Tortoises do not fall under the EU pet passport scheme, however travelling with a reptile is relatively simple within the EU.
You may come to France with a reptile as long as you are not travelling with more than five and you are their owner or responsible for them on behalf of the owner, and that you do not intend to sell them on in France. You need to report to the customs service (douanes) on entry to France and make a declaration regarding this.
You also need to take with you a health certificate issued by a vet from one to five days before entry of the animal into France. This should show the tortoise is in generally good health and not showing symptoms of certain illnesses typical to their species.
An Agriculture Ministry expert from the animal transport office said it is “preferable” if the certificate is in French but not obligatory. A vet from one large vet practice, the London Vet Clinic, said: “We do not translate health certificates in to the language of the destination country and as far as I am aware this is not a necessity.”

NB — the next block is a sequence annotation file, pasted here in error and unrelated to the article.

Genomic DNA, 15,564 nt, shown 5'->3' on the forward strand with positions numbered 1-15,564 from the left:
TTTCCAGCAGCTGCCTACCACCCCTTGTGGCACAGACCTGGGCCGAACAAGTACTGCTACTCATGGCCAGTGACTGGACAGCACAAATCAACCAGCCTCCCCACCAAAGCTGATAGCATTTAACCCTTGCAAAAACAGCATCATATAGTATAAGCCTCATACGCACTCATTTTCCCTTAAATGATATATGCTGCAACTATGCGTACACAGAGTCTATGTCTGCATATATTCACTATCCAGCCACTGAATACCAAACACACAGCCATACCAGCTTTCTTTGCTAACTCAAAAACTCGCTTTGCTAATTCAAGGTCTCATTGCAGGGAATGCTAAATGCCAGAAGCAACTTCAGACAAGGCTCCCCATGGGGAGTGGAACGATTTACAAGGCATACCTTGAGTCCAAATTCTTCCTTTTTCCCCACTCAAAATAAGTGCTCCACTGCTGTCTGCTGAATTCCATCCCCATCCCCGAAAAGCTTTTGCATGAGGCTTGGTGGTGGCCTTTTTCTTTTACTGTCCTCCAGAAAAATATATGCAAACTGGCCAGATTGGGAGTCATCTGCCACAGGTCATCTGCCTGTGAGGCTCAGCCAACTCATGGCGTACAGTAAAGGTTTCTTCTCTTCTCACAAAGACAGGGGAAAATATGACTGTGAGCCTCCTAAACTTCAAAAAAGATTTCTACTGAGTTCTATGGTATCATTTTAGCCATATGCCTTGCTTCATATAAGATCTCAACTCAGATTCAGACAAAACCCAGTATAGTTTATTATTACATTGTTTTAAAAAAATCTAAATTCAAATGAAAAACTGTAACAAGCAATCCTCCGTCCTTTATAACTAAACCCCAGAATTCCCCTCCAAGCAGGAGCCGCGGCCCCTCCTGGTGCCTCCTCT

The UK government states that there are no requirements for bringing a reptile (back) into the UK from an EU country.
You also need to check with your chosen travel company, for example with British Airways pets have to travel in the hold in a suitable transport case, whereas Easyjet does not allow pets on board. Eurostar only allows guidedogs, whereas there is no restriction or cost involved in taking a reptile in your car via Le Shuttle (Eurotunnel).
If the tortoise is on the endangered species list (see cites.org), you need to take a CITES cert showing that it was legally acquired.